An Introduction to Partnership Agreements

An Introduction to Partnership Agreements

With this post and a series of post that will follow, we will be talking all about partnership agreements. What are they? Why are they important? What needs to be included?

Before we get started, I’d like to make it clear what partnership agreements are and how they differ from other types of agreements.

When I say partnership agreements in the context of these blog posts, it refers to the agreement between two or more people who are going to be operating the business, and it is independent from the structure of the business. Strictly speaking, the agreement is between the members/owners of a business.

Other types of agreements that are at the core of any business are Operating Agreements, and Shareholders Agreements:

  • A Partnership Agreement, strictly speaking is for general partnerships, limited liability partnerships, and limited partnerships. These are the three common forms of partnerships, each with its own quirks.
  • An Operating Agreement is a type of partnership agreement that is unique to Limited Liability Companies (LLC’s). LLC’s are governed by their Operating Agreement so that there is a mechanism for managing the business between its members.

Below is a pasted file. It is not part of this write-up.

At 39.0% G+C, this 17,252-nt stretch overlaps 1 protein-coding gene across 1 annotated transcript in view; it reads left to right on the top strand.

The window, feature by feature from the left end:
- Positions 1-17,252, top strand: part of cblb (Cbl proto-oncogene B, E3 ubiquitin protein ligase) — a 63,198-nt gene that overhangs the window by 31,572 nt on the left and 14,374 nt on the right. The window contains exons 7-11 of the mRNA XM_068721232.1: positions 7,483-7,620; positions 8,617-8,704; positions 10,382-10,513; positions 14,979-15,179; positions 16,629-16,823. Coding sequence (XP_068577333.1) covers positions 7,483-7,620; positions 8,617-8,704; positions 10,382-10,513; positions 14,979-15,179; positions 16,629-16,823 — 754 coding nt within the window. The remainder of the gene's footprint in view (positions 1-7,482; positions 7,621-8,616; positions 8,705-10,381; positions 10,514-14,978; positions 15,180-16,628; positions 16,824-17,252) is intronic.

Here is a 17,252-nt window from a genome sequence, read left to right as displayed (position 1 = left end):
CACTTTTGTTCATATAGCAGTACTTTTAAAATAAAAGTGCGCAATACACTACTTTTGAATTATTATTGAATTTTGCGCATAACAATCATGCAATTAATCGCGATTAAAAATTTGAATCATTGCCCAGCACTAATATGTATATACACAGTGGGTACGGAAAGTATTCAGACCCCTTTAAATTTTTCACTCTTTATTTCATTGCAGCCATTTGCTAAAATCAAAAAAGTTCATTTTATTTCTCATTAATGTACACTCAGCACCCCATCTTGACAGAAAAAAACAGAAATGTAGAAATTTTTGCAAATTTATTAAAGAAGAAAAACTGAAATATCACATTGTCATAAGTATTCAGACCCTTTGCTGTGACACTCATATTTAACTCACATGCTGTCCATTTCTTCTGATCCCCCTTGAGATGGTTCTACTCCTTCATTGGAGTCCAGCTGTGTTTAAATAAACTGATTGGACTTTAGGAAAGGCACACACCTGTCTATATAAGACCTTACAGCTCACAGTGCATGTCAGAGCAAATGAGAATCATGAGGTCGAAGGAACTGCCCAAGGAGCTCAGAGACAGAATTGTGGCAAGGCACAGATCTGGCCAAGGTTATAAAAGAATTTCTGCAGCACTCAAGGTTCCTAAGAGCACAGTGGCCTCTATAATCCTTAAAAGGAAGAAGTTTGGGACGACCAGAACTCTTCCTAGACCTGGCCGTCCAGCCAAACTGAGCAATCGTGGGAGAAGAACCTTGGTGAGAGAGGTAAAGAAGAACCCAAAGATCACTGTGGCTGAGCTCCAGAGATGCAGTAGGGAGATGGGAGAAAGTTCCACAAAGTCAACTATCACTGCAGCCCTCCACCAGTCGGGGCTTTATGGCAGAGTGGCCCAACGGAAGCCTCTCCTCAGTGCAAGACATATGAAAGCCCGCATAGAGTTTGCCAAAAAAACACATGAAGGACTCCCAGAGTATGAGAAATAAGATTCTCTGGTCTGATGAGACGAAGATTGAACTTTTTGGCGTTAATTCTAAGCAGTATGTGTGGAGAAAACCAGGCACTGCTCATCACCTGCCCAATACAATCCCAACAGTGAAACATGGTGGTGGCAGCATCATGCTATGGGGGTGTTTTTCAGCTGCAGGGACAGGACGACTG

• A Shareholders Agreement is often used for small corporations that are owned by just a small number of shareholders. They have many of the same features that we are going to be discussing, but it refers to the ownership of the stock shares. Shareholders agreements are common in start-ups.

For the purposes of this post I will be referring to a partnership agreement to refer to all three kinds of agreements. In the future there will be individual posts that are specific to LLC’s or Shareholders, but we will get to those later.

A partnership agreement is best thought of as the constitution of a partnership. It is the document that lays out the large scale operational matters from a strategic or ownership standpoint. It is not designed to govern the day-to-day actions between partners nor the decision-making about the business. It is designed to provide a large scale plan for operating the business. I am a big believer in partnership agreements because it is better to have a mechanism that you think of at the beginning of the relationship. If you don’t have this agreement, you will be trying to deal with events and circumstances on the fly, rather than thoughtfully implementing a management scenario to resolve a dispute or crisis. 

For the most part, partnership agreements can take whatever form the partners themselves want to have. It is a set of private laws and a private constitution of how the business is going to operate.

Before entering into any partnership agreement you should consult with an attorney. All partners should have their own attorney advising them on the partnership agreement. The partnership or company may retain an attorney to draft the document, but that attorney is often representing either one of the partners or the company itself. You should take care to see how that affects the balance of your operations and to avoid conflicts of interest.

If you need to consult an attorney regarding your partnership agreement, feel free to contact us at anytime.